In response, the neos contend that if America is nothing more than one tribe among many in the world, no thinking person owes it any special allegiance or adoration. Furthermore, they argue, America was built upon certain universal principles that assume (or impute) a profound dignity to all men. Loyalty to America means loyalty to America's dreams and aspirations, as well as to those institutions and habits which nurture those lofty goals. And as America is a nation consecrated to the belief that freedom transcends race and creed, we should extend the blessings of the freedom to foreign people when it is just and prudent to do so.

To draw a caricature: paleos want us to cheer for the home team because it's the home team, whereas neos want us to cheer for the home team because it wins lots of games. Which kind of loyalty is better?

I believe that the paleos are right to assign loyalty to people and places -- to real tangible things, rather than airy abstractions. And I agree that America's freedom rests primarily in her people. If America were to switch laws and economies with any dictatorship you care to name, I believe that the dictatorship would run itself into the ground within a year, whereas Americans would rise up against the tyranny and recreate freedom. Laws alone cannot make or unmake a virtuous people.

But I also believe that Americans understand themselves to be a people devoted to universal propositions about freedom and human nature. You cannot genuinely love the American people without accepting that Americans revere the origins of their liberty in law. From the Civil War to the World Wars to our current conflict, Americans have consistently fought and died in support of "airy abstractions" -- even when it would have been cheaper and safer to stay at home. Since John Winthrop told the Puritans to be a city upon a hill, Americans have felt compelled to hold out their success as a model for the world to follow. The distinctive quality of Americans is our refusal to believe that our qualities are distinctive. We really do hold these truths to be self-evident. We believe that truth and justice are synonymous with the American way. We believe that our institutions and economic policies make us free -- not our membership in the American people. And we conduct our foreign policy -- and our wars -- accordingly. To love Americans without loving their evangelizing impulse, as some paleos do, is to love an idea of Americans, not the real thing. How very...neoconservative of them.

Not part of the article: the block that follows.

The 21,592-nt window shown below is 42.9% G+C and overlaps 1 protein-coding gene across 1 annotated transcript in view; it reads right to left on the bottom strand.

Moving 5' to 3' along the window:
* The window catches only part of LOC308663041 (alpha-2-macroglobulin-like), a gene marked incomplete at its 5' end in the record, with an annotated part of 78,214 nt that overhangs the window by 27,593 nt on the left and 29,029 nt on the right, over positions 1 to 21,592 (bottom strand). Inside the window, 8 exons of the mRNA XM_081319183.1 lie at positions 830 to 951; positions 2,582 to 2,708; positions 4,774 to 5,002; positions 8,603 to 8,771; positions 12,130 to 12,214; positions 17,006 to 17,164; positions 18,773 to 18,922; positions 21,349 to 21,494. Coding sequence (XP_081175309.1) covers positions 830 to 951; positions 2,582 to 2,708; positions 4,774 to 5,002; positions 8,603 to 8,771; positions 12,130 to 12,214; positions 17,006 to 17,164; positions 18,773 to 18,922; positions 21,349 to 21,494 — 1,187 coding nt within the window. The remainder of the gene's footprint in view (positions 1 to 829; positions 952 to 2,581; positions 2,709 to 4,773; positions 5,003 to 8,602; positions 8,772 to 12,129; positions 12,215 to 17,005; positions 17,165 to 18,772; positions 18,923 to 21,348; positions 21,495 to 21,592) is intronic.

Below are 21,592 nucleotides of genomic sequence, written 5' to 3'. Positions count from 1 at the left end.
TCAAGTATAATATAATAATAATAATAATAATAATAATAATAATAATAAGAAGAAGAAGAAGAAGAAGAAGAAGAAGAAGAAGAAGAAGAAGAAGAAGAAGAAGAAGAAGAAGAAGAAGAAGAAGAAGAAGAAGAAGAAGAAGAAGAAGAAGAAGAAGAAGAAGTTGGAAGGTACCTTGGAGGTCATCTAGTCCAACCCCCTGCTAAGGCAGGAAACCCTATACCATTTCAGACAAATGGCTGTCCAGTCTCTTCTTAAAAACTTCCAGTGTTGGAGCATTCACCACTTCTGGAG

Preaching the gospel of freedom to other countries is what we do, as Americans. It's in our national DNA. But can we build virtue in Iraq adequate to meet the demands of the laws and economic structures we have given them? That choice may rest with the Iraqis, not with us. But it will not be the neoconservative plans that make Iraqis' free. It will be the Iraqi people who accept or reject virtue. We will succeed in Iraq only if the neos and paleos are both right.

The Steelers play this weekend. I'll be cheering for them, not because they're the best team (although they will be once Roethlisberger and Ward get healthy), but because they're mine. And, this weekend, Americans in and out of uniform will fight to promote American values of freedom, democracy, and prosperity among a foreign people ill-accustomed to such virtues. I'll be cheering for those Americans and for those virtues, because they're mine, too. We love the things we are ordained to love, not through reason but not in spite of reason. I love America and the Steelers. Further affiant sayeth naught.